We are always blown away by the incredible commitment of food bank volunteers. Faced with a year of change, face masks, and social distancing, the 28,000+ volunteers across the network have shown amazing resilience over the past year, adjusting to new ways of operating, moving to remote support, and processing unprecedented levels of donations and demand. Every day we are both inspired and humbled by the difference volunteers make, giving their time and expertise for free to help make us the best we can be.
As part of Volunteers’ Week, we’ve asked volunteers to share their stories and let us know what being a food bank volunteer means to them. Here’s what they told us:
Alice, Carrickfergus Foodbank
“Having lost our family home and business at the time of the financial crash, I know what it is to face crisis and to need support and come out the other side. I understand how people can feel embarrassed and sceptical about using a food bank, but so many when they come through the doors realise there is care and support. The fact that the food bank is confidential was a key factor for me.”
Anonymous, Norwich Foodbank
“I wanted to volunteer for the food bank, as I found the thought of fellow human beings in the UK going hungry so distressing. Being a shift worker, I could never really help out apart from money and the odd supermarket collection. When Covid hit and I was furloughed, I managed to get three shifts a week at the food bank warehouse. I’m welling up writing this, it totally saved me.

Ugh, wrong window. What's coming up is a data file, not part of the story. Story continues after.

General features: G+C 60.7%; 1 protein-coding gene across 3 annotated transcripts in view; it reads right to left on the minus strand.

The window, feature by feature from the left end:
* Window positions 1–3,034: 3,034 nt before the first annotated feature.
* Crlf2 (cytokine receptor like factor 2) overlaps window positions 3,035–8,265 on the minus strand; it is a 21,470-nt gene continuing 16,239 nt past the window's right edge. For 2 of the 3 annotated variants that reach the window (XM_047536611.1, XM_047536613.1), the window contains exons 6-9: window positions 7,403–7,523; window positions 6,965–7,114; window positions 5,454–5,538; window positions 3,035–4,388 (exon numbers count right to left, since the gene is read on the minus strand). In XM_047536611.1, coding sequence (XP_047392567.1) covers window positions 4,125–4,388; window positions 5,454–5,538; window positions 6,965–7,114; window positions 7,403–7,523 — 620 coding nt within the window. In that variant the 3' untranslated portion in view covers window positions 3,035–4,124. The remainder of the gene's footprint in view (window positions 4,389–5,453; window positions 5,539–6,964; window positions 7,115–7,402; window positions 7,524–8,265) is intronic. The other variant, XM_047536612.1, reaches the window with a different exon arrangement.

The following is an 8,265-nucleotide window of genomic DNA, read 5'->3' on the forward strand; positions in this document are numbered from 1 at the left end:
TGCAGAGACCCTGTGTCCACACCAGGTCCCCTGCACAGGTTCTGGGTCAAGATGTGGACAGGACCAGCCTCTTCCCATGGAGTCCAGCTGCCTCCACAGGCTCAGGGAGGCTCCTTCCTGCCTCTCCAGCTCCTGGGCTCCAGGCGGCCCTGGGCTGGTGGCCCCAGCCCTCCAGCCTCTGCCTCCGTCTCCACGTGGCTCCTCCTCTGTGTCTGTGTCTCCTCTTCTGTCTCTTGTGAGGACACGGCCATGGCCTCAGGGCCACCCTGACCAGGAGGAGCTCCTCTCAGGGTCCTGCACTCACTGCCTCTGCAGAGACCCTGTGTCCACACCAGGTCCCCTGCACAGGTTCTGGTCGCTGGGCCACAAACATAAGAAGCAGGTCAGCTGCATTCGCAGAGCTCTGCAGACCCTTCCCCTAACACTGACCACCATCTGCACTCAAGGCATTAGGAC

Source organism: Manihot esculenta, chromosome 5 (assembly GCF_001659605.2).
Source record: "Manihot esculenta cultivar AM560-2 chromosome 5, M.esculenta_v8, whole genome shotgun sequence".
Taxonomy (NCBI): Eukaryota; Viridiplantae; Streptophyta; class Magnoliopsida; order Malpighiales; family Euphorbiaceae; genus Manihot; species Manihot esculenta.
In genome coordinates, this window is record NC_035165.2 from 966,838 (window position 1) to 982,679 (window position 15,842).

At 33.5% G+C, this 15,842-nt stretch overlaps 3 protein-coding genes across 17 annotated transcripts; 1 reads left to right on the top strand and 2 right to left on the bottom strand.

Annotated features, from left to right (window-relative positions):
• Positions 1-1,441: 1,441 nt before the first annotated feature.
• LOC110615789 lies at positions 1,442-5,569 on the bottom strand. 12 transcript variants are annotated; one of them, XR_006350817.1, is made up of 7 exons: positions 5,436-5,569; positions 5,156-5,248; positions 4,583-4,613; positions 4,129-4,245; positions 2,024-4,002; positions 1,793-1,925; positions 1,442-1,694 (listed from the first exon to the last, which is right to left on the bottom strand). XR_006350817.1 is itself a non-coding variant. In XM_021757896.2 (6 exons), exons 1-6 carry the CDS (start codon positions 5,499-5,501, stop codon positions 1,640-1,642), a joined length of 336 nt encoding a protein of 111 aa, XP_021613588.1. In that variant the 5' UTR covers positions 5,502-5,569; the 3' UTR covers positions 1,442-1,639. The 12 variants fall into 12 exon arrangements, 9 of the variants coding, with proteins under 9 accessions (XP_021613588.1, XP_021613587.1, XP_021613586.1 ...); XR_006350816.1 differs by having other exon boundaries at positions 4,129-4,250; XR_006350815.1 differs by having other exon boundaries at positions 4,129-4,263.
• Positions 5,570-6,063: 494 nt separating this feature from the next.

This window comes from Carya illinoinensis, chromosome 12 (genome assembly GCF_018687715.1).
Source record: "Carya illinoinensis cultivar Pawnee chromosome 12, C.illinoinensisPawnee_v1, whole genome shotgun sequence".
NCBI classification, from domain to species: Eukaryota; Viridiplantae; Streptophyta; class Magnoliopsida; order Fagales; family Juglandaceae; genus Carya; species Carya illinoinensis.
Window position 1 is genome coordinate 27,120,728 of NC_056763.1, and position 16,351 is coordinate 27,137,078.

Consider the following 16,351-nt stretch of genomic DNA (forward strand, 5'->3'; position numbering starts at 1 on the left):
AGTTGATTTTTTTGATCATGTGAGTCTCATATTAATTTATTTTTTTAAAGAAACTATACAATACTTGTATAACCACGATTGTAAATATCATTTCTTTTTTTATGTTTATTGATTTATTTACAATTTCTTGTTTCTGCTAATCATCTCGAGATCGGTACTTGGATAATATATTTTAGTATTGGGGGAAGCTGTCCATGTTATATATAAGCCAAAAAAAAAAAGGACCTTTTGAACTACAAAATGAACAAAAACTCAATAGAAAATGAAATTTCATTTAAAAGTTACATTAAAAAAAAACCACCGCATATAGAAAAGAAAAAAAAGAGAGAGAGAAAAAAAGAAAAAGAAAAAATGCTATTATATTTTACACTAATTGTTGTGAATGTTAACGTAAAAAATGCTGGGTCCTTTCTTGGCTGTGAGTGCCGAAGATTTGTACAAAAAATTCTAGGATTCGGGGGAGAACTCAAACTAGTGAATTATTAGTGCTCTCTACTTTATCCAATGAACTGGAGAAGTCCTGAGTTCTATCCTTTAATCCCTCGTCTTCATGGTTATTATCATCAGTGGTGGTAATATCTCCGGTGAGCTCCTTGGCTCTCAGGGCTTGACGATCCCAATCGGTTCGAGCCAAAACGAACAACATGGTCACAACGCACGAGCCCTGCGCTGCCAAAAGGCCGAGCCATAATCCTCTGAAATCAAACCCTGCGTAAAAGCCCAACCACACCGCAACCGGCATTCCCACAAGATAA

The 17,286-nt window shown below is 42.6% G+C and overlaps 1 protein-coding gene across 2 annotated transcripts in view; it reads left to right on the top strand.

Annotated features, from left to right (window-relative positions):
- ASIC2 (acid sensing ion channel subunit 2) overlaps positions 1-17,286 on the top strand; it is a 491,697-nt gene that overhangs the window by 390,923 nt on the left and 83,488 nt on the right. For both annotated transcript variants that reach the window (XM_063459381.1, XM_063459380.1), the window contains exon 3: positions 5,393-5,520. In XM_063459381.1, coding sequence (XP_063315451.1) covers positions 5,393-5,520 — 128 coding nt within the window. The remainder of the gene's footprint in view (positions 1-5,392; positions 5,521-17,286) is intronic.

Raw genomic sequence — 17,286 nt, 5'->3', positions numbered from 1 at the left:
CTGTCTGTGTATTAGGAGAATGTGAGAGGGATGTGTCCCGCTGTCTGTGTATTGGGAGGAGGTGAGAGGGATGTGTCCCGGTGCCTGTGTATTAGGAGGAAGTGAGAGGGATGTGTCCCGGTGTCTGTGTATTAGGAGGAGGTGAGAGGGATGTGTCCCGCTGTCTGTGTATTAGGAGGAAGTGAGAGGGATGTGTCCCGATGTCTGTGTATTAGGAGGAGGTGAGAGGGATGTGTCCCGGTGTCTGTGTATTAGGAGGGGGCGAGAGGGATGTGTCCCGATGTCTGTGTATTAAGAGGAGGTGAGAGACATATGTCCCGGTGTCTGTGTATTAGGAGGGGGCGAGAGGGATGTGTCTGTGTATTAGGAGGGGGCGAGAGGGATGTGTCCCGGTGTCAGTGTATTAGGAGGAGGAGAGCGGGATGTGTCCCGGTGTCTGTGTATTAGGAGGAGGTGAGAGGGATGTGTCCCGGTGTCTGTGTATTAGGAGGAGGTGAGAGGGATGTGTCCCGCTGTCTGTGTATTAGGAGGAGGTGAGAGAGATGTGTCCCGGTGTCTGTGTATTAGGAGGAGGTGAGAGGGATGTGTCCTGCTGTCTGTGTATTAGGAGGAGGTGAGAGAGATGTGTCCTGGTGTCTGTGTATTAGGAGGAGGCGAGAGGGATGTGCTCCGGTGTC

“I had no direction whatsoever in life except to the off licence, I don’t think I would have got through 2020 without knowing I was helping others, and this gave me a purpose to get up each day and appreciate life. Each shift was full of lovely people, we had a laugh, and then each Friday an email would arrive explaining how everyone’s efforts had contributed to helping others – it was such a lift. I went back to work in November a different person.”
Anonymous, North Liverpool Foodbank
“I started volunteering at the food bank originally as I was early on in recovery from alcoholism and mental health problems, and I knew I wasn’t quite ready for work. I needed to build my confidence up and felt this would be a good way to start. I suffer with anxiety and I don’t go out much due to this and ill health, so I was very isolated. I was nervous to start but I was made to feel part of the team straight away. The team were so supportive in the office and the food bank; they knew my background, yet any help I could offer was grateful welcomed.
“I have been shown nothing but kindness and care by the staff and volunteers. It’s like being part of a big family and that we matter just as much as the people visiting the food bank. It’s just a pleasure to volunteer there. My confidence is growing, I have a purpose now, and I feel like the experience could potentially lead to work. It has definitely been a great experience for me. One I can highly recommend!”